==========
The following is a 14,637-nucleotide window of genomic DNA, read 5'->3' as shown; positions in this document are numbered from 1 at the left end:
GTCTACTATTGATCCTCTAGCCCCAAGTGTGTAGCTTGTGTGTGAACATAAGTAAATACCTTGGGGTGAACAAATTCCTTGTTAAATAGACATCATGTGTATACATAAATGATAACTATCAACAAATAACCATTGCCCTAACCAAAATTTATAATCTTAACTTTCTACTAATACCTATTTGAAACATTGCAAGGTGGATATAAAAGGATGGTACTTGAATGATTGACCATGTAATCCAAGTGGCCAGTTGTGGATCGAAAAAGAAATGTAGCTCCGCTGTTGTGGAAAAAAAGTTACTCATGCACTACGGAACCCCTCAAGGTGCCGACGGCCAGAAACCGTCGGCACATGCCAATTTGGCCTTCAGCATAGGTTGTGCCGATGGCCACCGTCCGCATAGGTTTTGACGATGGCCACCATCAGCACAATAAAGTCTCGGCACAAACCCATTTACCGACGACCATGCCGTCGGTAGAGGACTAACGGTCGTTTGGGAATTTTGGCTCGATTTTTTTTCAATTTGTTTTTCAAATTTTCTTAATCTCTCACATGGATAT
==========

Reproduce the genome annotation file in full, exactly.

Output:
The following is a 14,637-nucleotide window of genomic DNA, read 5'->3' as shown; positions in this document are numbered from 1 at the left end:
GTCTACTATTGATCCTCTAGCCCCAAGTGTGTAGCTTGTGTGTGAACATAAGTAAATACCTTGGGGTGAACAAATTCCTTGTTAAATAGACATCATGTGTATACATAAATGATAACTATCAACAAATAACCATTGCCCTAACCAAAATTTATAATCTTAACTTTCTACTAATACCTATTTGAAACATTGCAAGGTGGATATAAAAGGATGGTACTTGAATGATTGACCATGTAATCCAAGTGGCCAGTTGTGGATCGAAAAAGAAATGTAGCTCCGCTGTTGTGGAAAAAAAGTTACTCATGCACTACGGAACCCCTCAAGGTGCCGACGGCCAGAAACCGTCGGCACATGCCAATTTGGCCTTCAGCATAGGTTGTGCCGATGGCCACCGTCCGCATAGGTTTTGACGATGGCCACCATCAGCACAATAAAGTCTCGGCACAAACCCATTTACCGACGACCATGCCGTCGGTAGAGGACTAACGGTCGTTTGGGAATTTTGGCTCGATTTTTTTTCAATTTGTTTTTCAAATTTTCTTAATCTCTCACATGGATAT